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Male Dominance in the Middle Eastern Public Space Essay

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Updated: Nov 4th, 2020

The culture-related characteristics of The Middle East have always set it apart from the European and American cultures (Arjmand, 2016). The specifics of gender relationships that are typical for The Middle East are especially alien to the rest of the cultures. Despite the active promotion of feminist ideas and concepts, the difference in treating women and men can still be observed in the target environment which is especially evident when considering the rules for appearing in public places.

The Middle East has seen a slight development of gender-related issues over the past few decades, according to recent research (de Koning, 2009). For instance, there is no longer the propensity to juxtapose the behaviors related to the two genders in the Egyptian society, particularly, in Cairo: “The urban trajectories of Cairo’s upper-middle-class women defy clear dichotomies of elite versus dominated, and dominant strategies versus momentary spatial tactics” (de Koning, 2009, p. 535). Nevertheless, public spaces are largely represented by men in The Middle East suburban areas as opposed to urban ones due to the phenomenon of social polarization. As a result, while cities continue promoting progressive solutions to gender issues, the people populating the areas that can be defined as suburban or rural tend to consider public space as the domain of men.

The accessibility of public spaces for women hinges on their respectability. The process of defining public areas as appropriate for being frequented by women has, in fact, been altered after the introduction of certain liberal practices into the environment of Morocco (Newcomb, 2006). For instance, nowadays, women can determine whether a particular public area is appropriate for them as the place where they may appear: “In Fes, women give meaning to social spaces by using their own cultural categories” (Newcomb, 2006, p. 291). Furthermore, the accessibility of a particular public space for women is determined based on its respectability. For instance, the choices made by the representatives of middle and upper classes in Ville Nouvelle (Newcomb, 2006) defined medina as the place that could not be deemed as respectable and, therefore, not suitable for Arab women.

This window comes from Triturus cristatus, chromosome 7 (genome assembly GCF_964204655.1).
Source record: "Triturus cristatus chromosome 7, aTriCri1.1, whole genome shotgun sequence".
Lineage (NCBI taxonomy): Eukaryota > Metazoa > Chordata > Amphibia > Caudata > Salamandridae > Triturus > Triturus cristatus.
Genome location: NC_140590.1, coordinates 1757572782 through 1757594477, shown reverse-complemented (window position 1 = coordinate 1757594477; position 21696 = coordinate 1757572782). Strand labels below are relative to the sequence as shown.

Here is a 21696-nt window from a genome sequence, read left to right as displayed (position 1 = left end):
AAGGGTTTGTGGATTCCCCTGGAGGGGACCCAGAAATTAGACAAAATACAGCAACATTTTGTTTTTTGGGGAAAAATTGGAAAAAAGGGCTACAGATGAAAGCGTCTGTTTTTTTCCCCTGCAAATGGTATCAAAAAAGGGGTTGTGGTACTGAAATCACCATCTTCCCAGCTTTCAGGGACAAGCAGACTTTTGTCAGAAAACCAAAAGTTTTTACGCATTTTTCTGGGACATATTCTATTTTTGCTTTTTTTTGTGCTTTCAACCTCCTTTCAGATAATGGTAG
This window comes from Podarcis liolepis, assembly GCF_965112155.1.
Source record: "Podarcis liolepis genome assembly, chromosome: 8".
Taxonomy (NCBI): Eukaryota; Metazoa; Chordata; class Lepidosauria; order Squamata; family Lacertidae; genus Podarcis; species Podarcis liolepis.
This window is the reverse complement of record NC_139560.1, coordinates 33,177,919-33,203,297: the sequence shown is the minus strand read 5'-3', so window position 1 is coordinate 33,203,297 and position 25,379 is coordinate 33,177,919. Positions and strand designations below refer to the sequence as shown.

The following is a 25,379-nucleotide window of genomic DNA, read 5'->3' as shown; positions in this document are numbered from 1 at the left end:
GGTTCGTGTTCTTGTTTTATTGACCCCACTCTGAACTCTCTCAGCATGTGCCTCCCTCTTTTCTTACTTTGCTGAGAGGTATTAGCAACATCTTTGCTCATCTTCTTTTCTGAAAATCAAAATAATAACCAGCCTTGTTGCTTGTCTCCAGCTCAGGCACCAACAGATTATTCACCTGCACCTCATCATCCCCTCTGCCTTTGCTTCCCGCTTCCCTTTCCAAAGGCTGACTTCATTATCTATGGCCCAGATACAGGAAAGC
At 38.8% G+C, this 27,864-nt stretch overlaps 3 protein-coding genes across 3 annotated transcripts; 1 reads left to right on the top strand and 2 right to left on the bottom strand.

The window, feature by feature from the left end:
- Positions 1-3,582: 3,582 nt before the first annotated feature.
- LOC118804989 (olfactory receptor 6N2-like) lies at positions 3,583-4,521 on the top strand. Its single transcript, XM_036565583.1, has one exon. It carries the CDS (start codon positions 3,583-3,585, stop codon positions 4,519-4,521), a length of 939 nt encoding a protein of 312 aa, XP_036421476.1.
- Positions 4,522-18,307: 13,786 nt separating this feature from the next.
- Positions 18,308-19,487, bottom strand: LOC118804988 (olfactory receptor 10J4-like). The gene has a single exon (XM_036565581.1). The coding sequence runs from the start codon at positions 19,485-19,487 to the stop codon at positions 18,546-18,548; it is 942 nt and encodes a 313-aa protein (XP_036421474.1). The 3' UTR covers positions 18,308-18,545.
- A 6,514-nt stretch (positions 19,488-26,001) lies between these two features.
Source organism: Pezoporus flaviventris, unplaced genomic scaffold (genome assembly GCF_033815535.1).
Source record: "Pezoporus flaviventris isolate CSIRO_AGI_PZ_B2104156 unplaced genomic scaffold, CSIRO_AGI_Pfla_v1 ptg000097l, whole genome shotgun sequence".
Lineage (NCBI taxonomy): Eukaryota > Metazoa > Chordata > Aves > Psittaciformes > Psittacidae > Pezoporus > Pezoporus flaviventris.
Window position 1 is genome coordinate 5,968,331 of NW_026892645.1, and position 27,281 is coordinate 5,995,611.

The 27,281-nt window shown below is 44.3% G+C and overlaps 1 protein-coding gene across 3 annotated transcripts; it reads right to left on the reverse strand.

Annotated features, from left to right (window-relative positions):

Coffee shops and similar places, however, are considered as appropriate. One must note, though, that the image of a perfect upper- and middle-class woman has been debated over for a significant amount of time (de Koning, 2009). Consequently, the boundaries of appropriate public areas in which women may remain may differ in various areas of The Middle East. Nevertheless, there are standards that apply to women in all areas of The Middle East. These standards have been shaped by the upper- and middle-class representatives to an extensive degree: “upscale coffee-shops have created a protected niche for non-familiar mixed-gender sociabilities in contentious public geographies of leisure” (de Koning, 2009, p. 541). Hence, it can be assumed that middle and upper classes in The Middle East, in general, and its urban areas, in particular, have a powerful impact on the choice of social places that women can attend. Similarly, although men are not restricted in the areas that they can visit, it is also advisable for them not to frequent the venues that have been known to have a poor reputation (de Koning, 2009).